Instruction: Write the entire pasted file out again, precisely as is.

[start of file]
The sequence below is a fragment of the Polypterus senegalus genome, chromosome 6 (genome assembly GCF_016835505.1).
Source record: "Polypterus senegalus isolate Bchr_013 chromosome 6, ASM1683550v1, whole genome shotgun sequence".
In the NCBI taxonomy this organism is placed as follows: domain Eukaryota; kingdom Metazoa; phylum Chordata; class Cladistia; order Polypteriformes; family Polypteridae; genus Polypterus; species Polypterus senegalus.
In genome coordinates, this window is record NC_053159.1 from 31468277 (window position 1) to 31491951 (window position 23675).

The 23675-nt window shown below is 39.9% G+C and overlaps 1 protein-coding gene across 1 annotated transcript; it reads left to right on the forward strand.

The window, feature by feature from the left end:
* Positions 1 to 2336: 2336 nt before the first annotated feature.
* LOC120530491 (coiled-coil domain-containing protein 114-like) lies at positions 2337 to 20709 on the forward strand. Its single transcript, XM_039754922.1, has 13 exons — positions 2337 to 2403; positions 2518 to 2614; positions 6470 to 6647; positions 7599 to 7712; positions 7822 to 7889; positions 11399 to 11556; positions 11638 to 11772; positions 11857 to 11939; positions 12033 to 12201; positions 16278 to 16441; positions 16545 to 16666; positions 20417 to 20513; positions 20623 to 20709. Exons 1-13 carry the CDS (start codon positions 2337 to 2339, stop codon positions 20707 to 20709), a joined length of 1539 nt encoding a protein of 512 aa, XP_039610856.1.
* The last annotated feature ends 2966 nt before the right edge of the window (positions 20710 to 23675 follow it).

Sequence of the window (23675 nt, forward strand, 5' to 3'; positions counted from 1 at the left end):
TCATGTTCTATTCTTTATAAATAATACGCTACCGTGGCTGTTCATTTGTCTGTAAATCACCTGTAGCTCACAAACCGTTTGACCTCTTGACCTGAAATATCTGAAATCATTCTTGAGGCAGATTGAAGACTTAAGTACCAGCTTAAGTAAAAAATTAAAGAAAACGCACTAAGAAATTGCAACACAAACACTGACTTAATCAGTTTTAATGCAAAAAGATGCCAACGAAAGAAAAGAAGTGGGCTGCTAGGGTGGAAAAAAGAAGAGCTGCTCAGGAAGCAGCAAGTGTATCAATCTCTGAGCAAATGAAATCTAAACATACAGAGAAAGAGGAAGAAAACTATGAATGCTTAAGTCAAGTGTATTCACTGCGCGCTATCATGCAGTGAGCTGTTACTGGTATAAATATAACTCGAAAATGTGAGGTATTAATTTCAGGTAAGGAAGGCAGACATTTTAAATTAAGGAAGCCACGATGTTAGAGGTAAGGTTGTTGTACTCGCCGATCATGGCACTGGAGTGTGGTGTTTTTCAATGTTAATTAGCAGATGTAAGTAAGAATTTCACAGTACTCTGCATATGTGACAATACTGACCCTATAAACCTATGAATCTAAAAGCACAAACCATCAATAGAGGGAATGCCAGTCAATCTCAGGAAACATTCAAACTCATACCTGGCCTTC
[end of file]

The sequence below is a fragment of the Polypterus senegalus genome, chromosome 6 (genome assembly GCF_016835505.1).
Source record: "Polypterus senegalus isolate Bchr_013 chromosome 6, ASM1683550v1, whole genome shotgun sequence".
In the NCBI taxonomy this organism is placed as follows: domain Eukaryota; kingdom Metazoa; phylum Chordata; class Cladistia; order Polypteriformes; family Polypteridae; genus Polypterus; species Polypterus senegalus.
In genome coordinates, this window is record NC_053159.1 from 31468277 (window position 1) to 31491951 (window position 23675).

The 23675-nt window shown below is 39.9% G+C and overlaps 1 protein-coding gene across 1 annotated transcript; it reads left to right on the forward strand.

The window, feature by feature from the left end:
* Positions 1 to 2336: 2336 nt before the first annotated feature.
* LOC120530491 (coiled-coil domain-containing protein 114-like) lies at positions 2337 to 20709 on the forward strand. Its single transcript, XM_039754922.1, has 13 exons — positions 2337 to 2403; positions 2518 to 2614; positions 6470 to 6647; positions 7599 to 7712; positions 7822 to 7889; positions 11399 to 11556; positions 11638 to 11772; positions 11857 to 11939; positions 12033 to 12201; positions 16278 to 16441; positions 16545 to 16666; positions 20417 to 20513; positions 20623 to 20709. Exons 1-13 carry the CDS (start codon positions 2337 to 2339, stop codon positions 20707 to 20709), a joined length of 1539 nt encoding a protein of 512 aa, XP_039610856.1.
* The last annotated feature ends 2966 nt before the right edge of the window (positions 20710 to 23675 follow it).

Sequence of the window (23675 nt, forward strand, 5' to 3'; positions counted from 1 at the left end):
TCATGTTCTATTCTTTATAAATAATACGCTACCGTGGCTGTTCATTTGTCTGTAAATCACCTGTAGCTCACAAACCGTTTGACCTCTTGACCTGAAATATCTGAAATCATTCTTGAGGCAGATTGAAGACTTAAGTACCAGCTTAAGTAAAAAATTAAAGAAAACGCACTAAGAAATTGCAACACAAACACTGACTTAATCAGTTTTAATGCAAAAAGATGCCAACGAAAGAAAAGAAGTGGGCTGCTAGGGTGGAAAAAAGAAGAGCTGCTCAGGAAGCAGCAAGTGTATCAATCTCTGAGCAAATGAAATCTAAACATACAGAGAAAGAGGAAGAAAACTATGAATGCTTAAGTCAAGTGTATTCACTGCGCGCTATCATGCAGTGAGCTGTTACTGGTATAAATATAACTCGAAAATGTGAGGTATTAATTTCAGGTAAGGAAGGCAGACATTTTAAATTAAGGAAGCCACGATGTTAGAGGTAAGGTTGTTGTACTCGCCGATCATGGCACTGGAGTGTGGTGTTTTTCAATGTTAATTAGCAGATGTAAGTAAGAATTTCACAGTACTCTGCATATGTGACAATACTGACCCTATAAACCTATGAATCTAAAAGCACAAACCATCAATAGAGGGAATGCCAGTCAATCTCAGGAAACATTCAAACTCATACCTGGCCTTC